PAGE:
I have been teaching strength training, as well as Pilates based mat and Vinyasa Yoga for over 2 decades. As a former dancer, I know that I was always struggling with having a “flat stomach” or having a “flat back”. Dancers, in trying to achieve that “perfect turnout” and “flatness”, were often taught to “elongate the spine” by “tucking the pelvis” under, which basically leads to a posterior tilt. Unfortunately, this idea is often taught in fitness to the general population. Trainers and teachers alike, some coming from the dance world, will tell students to “protect their back” by tucking the pelvis such as during standing exercises, even bicep curls, or worse, curl their knees into their chest while lying on the ground or bench, and attempting to do a chest press. Students will be so conditioned to this ROUND SPINE and TUCKED PELVIS, that eventually when they stand, this is their posture. Over time, the discs can bulge, and the forward pelvis will eventually lead to lower back pain they were trying to avoid, as well as knee pain and other issues.
I am a reformed pelvic tucker. I advocate neutral spine when teaching, whether it be standing work such as bicep curls, pronated work such as plank and push-ups, or supine work such as leg lowers and overhead triceps.
The spine has 3 curves: the cervical spine (at the neck) has a concave curve, the thoracic spine (back of the rib cage) has a convex curve, and the lumbar spine (lower back) has a concave curve. And if you want to add a 4th, the pelvis/sacrum has a convex curve as well.
Together, this “S” shape is what keeps a body “straight”. Constantly flattening one’s back or pushing one’s vertebra into this position will eventually damage them. Plus you have to learn to CONTAIN YOUR MUSCLES, not force your vertebrae. There is a moment when the base of your ribs and your pelvic bone will feel like they are aligned in the front, like suspenders. Whatever curves are left over should remain.
Sometimes I do my supine abdominal work as well as strength training on a foam roller (pictured at right). This way there is no avoiding working in neutral spine. Plus, the foam roller will target the transverse abdominus as you are struggling to keep the foam roller still while performing exercises such as chest press, chest flies, overhead triceps, single and double leg lowers, etc.
Another bad habit that trainers and teachers tell their clients and students is to “sit on their hands” while performing exercises such as leg lowers. This is BAD for every reason. Your hands have small bones and veins which are easily damaged by sitting on them. Say you are 200+lbs, and you are putting all of your body weight on your hands! This is not good! I often joke and tell my students “I am a guitar player! I am not going to sit on my money makers!” Also, sitting on your hands again causes the pelvis to tuck, and the shoulders to protrude forward. By teaching this, you are telling your clients and students to “slouch”. You have not taught them how to gain strength by maintaining neutral spine. Third, more often than not, the reason the clients are feeling “pain” in their lower back is they are attempting to lower their legs beyond the range where the abdominals are effective. For me, about a 45 degree angle from the top is plenty of work. Attempting to lower one’s legs all the way to the floor and back will usually be out of the range of someone’s abdominal strength. Find a range of motion where the abdominal muscles fell the work, and the lower back is not effected. You can also put your client on the foam roller, or if you do not have a foam roller, place a thin towel under the sacrum to alleviate any pain the floor may be causing, as well as teach neutral spine.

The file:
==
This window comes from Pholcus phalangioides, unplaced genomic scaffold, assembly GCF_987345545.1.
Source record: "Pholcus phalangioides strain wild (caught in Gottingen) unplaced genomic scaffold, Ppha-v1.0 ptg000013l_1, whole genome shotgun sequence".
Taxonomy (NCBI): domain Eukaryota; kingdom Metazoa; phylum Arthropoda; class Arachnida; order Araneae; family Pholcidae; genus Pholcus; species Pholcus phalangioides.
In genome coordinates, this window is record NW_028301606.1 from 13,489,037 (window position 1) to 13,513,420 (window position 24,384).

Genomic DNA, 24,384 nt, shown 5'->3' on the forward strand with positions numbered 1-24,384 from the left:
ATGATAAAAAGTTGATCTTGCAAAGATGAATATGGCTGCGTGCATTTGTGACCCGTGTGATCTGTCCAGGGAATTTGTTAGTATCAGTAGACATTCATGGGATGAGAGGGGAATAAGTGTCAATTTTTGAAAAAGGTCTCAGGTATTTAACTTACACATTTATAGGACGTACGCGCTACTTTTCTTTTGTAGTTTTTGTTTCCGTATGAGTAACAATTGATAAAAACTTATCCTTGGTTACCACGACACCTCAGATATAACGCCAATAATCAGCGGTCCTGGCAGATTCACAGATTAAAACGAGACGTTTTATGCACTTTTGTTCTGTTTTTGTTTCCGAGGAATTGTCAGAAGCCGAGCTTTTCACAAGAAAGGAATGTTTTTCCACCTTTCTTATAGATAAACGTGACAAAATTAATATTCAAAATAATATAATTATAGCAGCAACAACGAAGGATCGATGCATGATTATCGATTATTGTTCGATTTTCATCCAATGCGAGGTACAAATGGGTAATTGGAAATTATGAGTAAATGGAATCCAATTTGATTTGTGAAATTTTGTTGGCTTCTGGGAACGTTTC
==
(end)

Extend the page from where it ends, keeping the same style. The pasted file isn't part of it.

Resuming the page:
For “plank”, I often joke (as I am a realtor as well) that “if the plank is not straight, I am returning it to aisle 4 in Home Depot”. People tend to hang their heads when something is difficult. I advocate looking a few floor boards ahead while performing plank, as well as push-ups, and to use a side mirror to check that the line of the head, shoulders, ribs and hips are aligned, while keeping the natural lumbar curve. Again, the ribs and hips should feel like suspenders. Push-ups are basically a “plank with an arm bend and straighten”. So it is important not to hang one’s head, especially when the floor is getting close :). (Planks pictured at right)
In closing, remember that you want to teach your students functional exercises that will help them out in the real world. Teaching neutral spine alignment is one of the most important ideas. You would never want to lift a box with a rounded, tucked spine, so why teach clients to “tuck their knees into their chest” while performing chest press? Sometimes it will take some time for a client to undo these bad habits, but in the end, clients will be stronger, and use the transverse abdomens vs poor alignment to perform daily tasks.
Photos courtesy of ANDREW MARK PHOTO.
Kama Linden has been teaching fitness for over 2 decades. She has taught strength, step, Pilates, Vinyasa Yoga, senior fitness, and has worked with clients and students of all ages and fitness levels. She is certified by AFAA Group Exercise and NASM CPT, as well as 200 hour Yoga. She has a BFA in Dance from University of the ARTS. You can order her new book, “Healthy Things You Can Do In Front of the TV” on pre-sale on amazon.com, and it will soon be available on BN.com, and Kindle. Visit her website at bodyfriendlyoga.com